LOS ANGELES — Harvey Weinstein, the larger-than-life Hollywood executive and Oscar-winner, is taking a leave of absence from his own company after an explosive expose revealing decades of sexual harassment against women, from employees to actress Ashley Judd, was published in The New York Times Thursday.
The article includes first person accounts of Weinstein's alleged conduct, including from Judd, who recounts an incident from two decades ago in which she said she was asked to meet Weinstein in his hotel room. Weinstein greeted her wearing a bathrobe and asked if he could give her a massage or if she would watch him shower, the paper reported.
"Women have been talking about Harvey amongst ourselves for a long time, and it's simply beyond time to have the conversation publicly," Judd told the Times.
Two unnamed company officials tell the Times that at least eight women have received settlements from Weinstein over the years, including actress Rose McGowan, who allegedly had an incident with him in 1997 when she was 23.
Other stories include similar accounts of Weinstein coercing young women into giving him massages, while naked, or watching him shower, and promising career advancement in return. These incidents were all said to have happened in hotel rooms.
Weinstein's attorney Charles J. Harder said in a statement that the story is "saturated with false and defamatory statements about Harvey Weinstein."
"We sent the Times the facts and evidence, but they ignored it and rushed to publish," Harder said. He did not respond to questions about what specific allegations Weinstein was contesting.
Harder represented Hulk Hogan in his successful defamation suit against the now-defunct website Gawker.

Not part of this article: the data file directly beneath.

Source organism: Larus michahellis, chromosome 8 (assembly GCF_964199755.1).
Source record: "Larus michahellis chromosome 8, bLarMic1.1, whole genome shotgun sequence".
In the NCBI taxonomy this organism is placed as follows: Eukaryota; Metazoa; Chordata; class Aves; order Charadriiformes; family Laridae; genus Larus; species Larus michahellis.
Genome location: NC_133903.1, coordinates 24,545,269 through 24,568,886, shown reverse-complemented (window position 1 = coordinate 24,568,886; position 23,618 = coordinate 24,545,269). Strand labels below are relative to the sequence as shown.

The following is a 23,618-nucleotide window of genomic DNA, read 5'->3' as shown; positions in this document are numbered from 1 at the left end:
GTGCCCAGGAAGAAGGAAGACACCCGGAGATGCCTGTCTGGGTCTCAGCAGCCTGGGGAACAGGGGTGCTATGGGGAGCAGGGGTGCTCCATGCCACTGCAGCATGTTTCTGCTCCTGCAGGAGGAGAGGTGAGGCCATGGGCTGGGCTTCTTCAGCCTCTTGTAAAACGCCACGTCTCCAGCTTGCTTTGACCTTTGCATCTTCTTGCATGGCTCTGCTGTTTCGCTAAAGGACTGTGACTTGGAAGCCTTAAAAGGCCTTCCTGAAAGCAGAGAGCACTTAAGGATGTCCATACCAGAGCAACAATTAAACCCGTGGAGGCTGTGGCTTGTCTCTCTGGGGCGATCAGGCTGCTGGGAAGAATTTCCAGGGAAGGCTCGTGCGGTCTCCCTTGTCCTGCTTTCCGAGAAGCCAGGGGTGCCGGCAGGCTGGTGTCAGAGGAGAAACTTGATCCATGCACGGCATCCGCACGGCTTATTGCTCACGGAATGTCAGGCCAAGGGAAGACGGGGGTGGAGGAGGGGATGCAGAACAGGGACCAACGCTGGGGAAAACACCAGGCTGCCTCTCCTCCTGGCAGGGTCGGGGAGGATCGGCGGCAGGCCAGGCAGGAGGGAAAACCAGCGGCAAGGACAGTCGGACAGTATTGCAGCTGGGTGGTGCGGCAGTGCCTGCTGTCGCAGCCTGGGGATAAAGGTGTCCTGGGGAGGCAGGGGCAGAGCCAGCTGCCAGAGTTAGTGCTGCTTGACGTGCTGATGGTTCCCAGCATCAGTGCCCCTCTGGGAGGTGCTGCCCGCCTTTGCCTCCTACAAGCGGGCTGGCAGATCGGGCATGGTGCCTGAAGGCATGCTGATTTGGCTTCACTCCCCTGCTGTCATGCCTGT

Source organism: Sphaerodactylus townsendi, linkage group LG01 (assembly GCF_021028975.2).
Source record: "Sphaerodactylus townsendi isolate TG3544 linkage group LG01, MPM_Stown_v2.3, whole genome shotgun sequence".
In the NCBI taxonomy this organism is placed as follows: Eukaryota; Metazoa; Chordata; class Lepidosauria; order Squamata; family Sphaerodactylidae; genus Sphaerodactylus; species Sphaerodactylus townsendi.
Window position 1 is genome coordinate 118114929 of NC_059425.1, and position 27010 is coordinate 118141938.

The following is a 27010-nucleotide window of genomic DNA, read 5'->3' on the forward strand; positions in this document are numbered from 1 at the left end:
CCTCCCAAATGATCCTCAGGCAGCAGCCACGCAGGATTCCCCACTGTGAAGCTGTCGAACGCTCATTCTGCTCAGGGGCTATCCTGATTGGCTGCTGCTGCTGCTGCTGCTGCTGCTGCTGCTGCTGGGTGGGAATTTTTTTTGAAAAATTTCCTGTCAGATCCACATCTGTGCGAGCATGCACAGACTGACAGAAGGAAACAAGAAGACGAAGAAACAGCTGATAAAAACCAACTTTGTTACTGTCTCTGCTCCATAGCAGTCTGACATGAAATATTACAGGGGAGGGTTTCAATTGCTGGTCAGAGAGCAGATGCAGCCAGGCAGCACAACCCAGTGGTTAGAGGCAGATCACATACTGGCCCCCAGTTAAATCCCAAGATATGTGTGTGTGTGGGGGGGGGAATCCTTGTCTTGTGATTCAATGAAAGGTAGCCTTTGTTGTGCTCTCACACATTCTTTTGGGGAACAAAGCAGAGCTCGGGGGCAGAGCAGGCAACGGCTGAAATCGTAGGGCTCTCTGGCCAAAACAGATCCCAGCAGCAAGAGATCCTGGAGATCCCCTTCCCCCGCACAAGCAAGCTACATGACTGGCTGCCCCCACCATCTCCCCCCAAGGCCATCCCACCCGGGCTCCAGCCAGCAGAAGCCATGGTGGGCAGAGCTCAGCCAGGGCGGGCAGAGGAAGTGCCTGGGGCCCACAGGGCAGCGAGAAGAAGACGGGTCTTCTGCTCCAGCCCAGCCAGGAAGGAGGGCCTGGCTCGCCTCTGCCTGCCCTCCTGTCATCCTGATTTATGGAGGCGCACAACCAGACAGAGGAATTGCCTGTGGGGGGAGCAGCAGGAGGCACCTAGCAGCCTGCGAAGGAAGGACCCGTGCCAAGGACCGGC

"We are confident in the accuracy of our reporting," said a New York Times spokesperson in a statement. "Mr. Weinstein was aware and able to respond to specific allegations in our story before publication. In fact, we published his response in full."
Weinstein also gave an interview to The New York Post on Thursday afternoon echoing Harder's statements and calling the Times' reporting "reckless." He accused the paper of having a "vendetta" against him.
Weinstein did not specify which allegations he thought false.
Requests for comment from The Weinstein Co. and Judd were not immediately returned.
Weinstein, 65, had a powerful perch in Hollywood for three decades, and was known for producing films like "Pulp Fiction" and "Shakespeare in Love," for which he won an Oscar. He has also launched the careers of numerous actresses and directors and executed extremely successful Oscar campaigns with his company Miramax, which he ran with his brother Bob Weinstein. He is also an executive producer of the hit reality series "Project Runway."
In 2005, the Weinstein brothers launched a new production company, The Weinstein Co. Known for his angry outbursts, his often aggressive tactics were chronicled in the Peter Biskind book "Down and Dirty Pictures."
He also executive produced five best picture winners, including "The English Patient," ''Chicago," ''The Lord of the Rings: The Return of the King," ''The King's Speech," and "The Artist," and garnered many nominations for his films and actors.
"I appreciate the way I've behaved with colleagues in the past has caused a lot of pain, and I sincerely apologize for it," Weinstein said in a statement. "Though I'm trying to do better, I know I have a long way to go."
His statement did not address any specific incidents.